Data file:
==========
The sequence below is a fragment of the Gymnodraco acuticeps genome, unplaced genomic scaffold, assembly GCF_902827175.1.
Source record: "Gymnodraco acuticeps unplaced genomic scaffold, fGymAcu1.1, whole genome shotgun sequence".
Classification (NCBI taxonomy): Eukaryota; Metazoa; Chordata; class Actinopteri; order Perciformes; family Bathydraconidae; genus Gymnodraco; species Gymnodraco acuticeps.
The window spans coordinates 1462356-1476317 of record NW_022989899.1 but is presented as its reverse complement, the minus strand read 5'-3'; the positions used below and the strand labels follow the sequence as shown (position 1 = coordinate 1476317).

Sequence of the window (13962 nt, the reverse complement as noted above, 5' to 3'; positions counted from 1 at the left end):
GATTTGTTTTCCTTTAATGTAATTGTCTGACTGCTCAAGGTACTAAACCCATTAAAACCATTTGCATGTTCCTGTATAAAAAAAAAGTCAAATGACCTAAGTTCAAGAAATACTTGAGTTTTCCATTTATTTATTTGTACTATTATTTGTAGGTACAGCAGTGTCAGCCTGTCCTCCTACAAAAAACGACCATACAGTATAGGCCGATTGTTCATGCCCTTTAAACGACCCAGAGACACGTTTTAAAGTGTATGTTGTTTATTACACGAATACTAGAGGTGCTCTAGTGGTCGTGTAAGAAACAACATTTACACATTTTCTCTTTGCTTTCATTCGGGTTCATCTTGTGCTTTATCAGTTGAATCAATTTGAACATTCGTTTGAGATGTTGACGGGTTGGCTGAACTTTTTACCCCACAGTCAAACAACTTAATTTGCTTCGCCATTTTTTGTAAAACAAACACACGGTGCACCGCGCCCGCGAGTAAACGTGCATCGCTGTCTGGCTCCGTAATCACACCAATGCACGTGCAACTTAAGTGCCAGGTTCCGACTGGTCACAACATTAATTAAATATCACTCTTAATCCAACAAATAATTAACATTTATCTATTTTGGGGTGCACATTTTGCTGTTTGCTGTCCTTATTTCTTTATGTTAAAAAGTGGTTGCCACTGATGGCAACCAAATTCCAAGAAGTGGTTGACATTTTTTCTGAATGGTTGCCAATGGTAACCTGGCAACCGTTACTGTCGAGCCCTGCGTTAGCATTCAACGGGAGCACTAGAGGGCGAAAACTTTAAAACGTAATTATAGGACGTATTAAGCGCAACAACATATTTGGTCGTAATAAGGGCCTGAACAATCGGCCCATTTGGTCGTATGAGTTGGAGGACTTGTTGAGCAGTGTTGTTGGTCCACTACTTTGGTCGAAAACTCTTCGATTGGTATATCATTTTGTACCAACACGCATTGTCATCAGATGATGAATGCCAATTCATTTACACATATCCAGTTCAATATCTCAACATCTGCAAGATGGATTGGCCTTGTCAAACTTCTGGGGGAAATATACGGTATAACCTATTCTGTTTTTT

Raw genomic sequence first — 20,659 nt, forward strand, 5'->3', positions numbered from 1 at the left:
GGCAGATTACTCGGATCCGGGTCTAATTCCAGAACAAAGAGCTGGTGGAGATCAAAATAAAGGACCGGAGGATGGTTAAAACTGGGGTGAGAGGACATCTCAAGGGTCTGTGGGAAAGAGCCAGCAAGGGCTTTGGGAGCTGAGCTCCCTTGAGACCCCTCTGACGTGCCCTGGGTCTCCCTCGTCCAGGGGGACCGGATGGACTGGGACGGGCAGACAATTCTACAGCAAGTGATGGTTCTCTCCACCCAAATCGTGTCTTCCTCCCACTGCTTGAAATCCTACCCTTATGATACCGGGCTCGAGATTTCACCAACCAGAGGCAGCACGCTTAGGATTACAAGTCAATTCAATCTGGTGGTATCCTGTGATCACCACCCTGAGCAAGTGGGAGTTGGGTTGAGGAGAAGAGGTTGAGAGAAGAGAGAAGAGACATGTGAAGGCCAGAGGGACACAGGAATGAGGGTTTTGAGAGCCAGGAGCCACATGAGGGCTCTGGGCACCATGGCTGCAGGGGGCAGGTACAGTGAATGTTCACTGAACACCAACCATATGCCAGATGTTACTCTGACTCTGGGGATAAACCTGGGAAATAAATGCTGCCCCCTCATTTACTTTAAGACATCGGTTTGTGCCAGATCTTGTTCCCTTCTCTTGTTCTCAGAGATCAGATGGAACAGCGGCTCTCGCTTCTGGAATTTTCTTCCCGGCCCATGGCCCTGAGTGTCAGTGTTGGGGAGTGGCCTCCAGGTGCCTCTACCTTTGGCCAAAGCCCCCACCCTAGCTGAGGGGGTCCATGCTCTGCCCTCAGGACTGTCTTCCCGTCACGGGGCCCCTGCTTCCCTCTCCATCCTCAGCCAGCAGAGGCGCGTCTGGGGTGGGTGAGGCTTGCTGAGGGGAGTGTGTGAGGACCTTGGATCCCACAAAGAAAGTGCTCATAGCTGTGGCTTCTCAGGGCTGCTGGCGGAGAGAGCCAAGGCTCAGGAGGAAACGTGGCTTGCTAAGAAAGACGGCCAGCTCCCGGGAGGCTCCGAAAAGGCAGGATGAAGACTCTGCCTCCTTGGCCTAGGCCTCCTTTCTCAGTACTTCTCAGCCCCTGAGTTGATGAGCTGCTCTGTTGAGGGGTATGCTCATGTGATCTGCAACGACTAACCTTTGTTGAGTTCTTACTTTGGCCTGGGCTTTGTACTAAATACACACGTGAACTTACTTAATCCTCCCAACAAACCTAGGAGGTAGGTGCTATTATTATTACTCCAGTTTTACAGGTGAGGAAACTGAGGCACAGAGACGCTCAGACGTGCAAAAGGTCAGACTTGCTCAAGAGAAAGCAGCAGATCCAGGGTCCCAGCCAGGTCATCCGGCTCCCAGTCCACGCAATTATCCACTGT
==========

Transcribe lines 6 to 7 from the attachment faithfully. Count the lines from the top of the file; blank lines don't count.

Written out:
GATTTGTTTTCCTTTAATGTAATTGTCTGACTGCTCAAGGTACTAAACCCATTAAAACCATTTGCATGTTCCTGTATAAAAAAAAAGTCAAATGACCTAAGTTCAAGAAATACTTGAGTTTTCCATTTATTTATTTGTACTATTATTTGTAGGTACAGCAGTGTCAGCCTGTCCTCCTACAAAAAACGACCATACAGTATAGGCCGATTGTTCATGCCCTTTAAACGACCCAGAGACACGTTTTAAAGTGTATGTTGTTTATTACACGAATACTAGAGGTGCTCTAGTGGTCGTGTAAGAAACAACATTTACACATTTTCTCTTTGCTTTCATTCGGGTTCATCTTGTGCTTTATCAGTTGAATCAATTTGAACATTCGTTTGAGATGTTGACGGGTTGGCTGAACTTTTTACCCCACAGTCAAACAACTTAATTTGCTTCGCCATTTTTTGTAAAACAAACACACGGTGCACCGCGCCCGCGAGTAAACGTGCATCGCTGTCTGGCTCCGTAATCACACCAATGCACGTGCAACTTAAGTGCCAGGTTCCGACTGGTCACAACATTAATTAAATATCACTCTTAATCCAACAAATAATTAACATTTATCTATTTTGGGGTGCACATTTTGCTGTTTGCTGTCCTTATTTCTTTATGTTAAAAAGTGGTTGCCACTGATGGCAACCAAATTCCAAGAAGTGGTTGACATTTTTTCTGAATGGTTGCCAATGGTAACCTGGCAACCGTTACTGTCGAGCCCTGCGTTAGCATTCAACGGGAGCACTAGAGGGCGAAAACTTTAAAACGTAATTATAGGACGTATTAAGCGCAACAACATATTTGGTCGTAATAAGGGCCTGAACAATCGGCCCATTTGGTCGTATGAGTTGGAGGACTTGTTGAGCAGTGTTGTTGGTCCACTACTTTGGTCGAAAACTCTTCGATTGGTATATCATTTTGTACCAACACGCATTGTCATCAGATGATGAATGCCAATTCATTTACACATATCCAGTTCAATATCTCAACATCTGCAAGATGGATTGGCCTTGTCAAACTTCTGGGGGAAATATACGGTATAACCTATTCTGTTTTTT

Raw genomic sequence first — 20,659 nt, forward strand, 5'->3', positions numbered from 1 at the left: